Not only is the design of the movement joints important to a tile installation’s success, but so is the type of sealant or caulking used to fill those joints. TCNA EJ171 states a product meeting ASTM C920, Standard Specification for Elastomeric Joint Sealants, must be used to fill movement joints of all types. Such sealants include high-quality silicone, urethanes, and polysulfide materials. These types of sealants are normally rated as highly weather-resistant with high elongation properties, and high adhesion characteristics that come with 20-year commercial warranties. Too often, one finds installers using some type of acrylic, latex, or siliconized sealant, because they are easier to work with, but these sealants have low performance values and basically no warranty.

Various sealants have different physical properties and performance capabilities. TCNA and the referenced ASTM standards provide guidelines and nomenclature for designating the appropriate type, grade, class, and use for the intended application. For instance, some sealants are not suitable for foot or vehicle traffic, so one must specify “Use T” for those applications.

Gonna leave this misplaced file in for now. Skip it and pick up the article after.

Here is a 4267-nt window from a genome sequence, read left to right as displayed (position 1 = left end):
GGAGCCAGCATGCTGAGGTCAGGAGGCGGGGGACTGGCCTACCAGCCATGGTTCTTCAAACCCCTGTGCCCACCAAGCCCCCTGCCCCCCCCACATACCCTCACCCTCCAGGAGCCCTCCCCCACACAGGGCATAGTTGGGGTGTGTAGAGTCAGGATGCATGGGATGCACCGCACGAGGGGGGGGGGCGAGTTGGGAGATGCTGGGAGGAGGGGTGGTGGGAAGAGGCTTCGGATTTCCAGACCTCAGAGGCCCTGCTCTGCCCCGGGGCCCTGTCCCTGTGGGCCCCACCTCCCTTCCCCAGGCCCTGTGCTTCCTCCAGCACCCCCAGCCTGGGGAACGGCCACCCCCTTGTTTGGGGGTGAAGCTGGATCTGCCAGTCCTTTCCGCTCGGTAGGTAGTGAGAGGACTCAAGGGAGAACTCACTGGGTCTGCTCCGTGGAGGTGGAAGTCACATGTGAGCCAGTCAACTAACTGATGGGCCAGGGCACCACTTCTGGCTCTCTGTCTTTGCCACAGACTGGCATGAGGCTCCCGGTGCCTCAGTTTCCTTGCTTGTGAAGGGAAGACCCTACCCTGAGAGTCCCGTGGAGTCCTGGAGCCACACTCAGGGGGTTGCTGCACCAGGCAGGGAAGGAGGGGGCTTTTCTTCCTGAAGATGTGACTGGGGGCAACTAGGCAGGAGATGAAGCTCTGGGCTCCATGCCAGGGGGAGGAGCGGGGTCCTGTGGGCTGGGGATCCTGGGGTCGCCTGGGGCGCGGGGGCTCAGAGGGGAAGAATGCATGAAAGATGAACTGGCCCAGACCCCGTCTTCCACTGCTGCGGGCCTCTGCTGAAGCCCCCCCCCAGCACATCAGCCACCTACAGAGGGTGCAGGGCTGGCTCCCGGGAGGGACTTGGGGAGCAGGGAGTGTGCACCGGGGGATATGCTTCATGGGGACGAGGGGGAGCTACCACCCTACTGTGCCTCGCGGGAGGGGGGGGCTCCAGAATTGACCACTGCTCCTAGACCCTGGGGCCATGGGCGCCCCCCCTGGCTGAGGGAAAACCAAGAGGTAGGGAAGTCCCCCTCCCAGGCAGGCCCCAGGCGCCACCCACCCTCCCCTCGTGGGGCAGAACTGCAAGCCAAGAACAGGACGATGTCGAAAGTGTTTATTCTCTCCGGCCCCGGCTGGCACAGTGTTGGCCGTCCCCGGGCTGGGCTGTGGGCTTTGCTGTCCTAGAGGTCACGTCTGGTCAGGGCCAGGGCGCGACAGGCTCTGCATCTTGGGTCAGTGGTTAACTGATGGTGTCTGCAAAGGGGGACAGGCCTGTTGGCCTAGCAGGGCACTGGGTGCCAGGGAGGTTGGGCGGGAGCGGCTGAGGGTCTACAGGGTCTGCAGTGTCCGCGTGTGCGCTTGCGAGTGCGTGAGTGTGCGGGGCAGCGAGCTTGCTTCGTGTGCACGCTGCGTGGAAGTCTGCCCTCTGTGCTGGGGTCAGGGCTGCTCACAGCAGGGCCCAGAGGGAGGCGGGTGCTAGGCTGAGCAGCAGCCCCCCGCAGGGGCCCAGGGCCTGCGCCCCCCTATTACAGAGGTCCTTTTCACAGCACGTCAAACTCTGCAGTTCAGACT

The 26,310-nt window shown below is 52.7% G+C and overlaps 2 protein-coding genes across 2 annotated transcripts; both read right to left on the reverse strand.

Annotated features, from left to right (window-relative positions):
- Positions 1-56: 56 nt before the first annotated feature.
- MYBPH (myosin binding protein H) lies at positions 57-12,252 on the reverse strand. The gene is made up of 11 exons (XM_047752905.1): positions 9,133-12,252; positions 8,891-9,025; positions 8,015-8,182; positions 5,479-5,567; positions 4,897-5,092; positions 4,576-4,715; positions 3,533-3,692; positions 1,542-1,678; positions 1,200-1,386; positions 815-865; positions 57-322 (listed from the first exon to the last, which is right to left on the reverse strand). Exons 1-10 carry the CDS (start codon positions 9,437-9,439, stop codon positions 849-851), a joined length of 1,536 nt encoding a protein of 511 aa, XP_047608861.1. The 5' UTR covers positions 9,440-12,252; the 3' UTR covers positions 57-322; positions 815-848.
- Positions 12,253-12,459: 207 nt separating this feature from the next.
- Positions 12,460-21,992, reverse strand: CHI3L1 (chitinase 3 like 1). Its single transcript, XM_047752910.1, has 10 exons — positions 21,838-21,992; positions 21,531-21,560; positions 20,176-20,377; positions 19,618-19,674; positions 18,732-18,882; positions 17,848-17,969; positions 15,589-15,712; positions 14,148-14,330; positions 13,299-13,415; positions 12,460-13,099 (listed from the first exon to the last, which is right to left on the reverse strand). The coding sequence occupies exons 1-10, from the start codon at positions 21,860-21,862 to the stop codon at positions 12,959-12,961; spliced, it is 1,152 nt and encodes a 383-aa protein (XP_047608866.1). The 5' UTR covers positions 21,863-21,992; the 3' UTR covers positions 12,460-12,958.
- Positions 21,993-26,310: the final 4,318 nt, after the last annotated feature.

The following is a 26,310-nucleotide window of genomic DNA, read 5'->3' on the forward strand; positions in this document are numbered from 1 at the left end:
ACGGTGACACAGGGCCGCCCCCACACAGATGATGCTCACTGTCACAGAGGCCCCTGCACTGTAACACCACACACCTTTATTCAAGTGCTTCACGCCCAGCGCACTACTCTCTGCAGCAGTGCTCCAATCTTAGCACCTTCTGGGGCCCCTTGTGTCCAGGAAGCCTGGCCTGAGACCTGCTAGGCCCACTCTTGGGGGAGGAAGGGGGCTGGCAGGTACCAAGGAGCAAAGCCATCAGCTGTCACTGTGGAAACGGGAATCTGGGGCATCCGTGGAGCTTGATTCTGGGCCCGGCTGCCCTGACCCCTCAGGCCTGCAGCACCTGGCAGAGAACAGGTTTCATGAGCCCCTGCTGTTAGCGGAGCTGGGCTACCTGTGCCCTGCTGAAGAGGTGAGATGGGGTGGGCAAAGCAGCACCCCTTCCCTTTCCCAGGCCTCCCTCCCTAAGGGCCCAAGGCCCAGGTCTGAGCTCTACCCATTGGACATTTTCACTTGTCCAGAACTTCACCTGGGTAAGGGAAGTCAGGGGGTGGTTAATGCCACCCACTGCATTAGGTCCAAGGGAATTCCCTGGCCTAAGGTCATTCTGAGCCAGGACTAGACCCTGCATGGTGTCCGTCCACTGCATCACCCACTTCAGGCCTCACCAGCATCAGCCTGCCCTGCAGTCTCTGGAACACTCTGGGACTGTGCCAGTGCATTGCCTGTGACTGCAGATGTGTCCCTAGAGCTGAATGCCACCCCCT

A traffic sealant should have a Shore A hardness of 35 or greater, which is critical because otherwise the surface could be dangerous to those who wear high heels. (Found on data sheets, Shore A is a physical property of all sealants; it indicates how hard it is in terms of resistance to penetrations or point loads.) High heels will penetrate a softer sealant and can cause a tripping hazard.

There are sealants with fire or acoustical ratings that are required for certain applications; some cannot be used in a submerged application, while others cannot be subjected to certain chemicals. Not all ASTM C920 sealants are compatible with natural stone and could cause the stone to stain. Some sealants require the surfaces to be primed after cleaning the joints and before installation. These are all important concerns to be addressed in the specification to ensure the correct material is used for the intended application.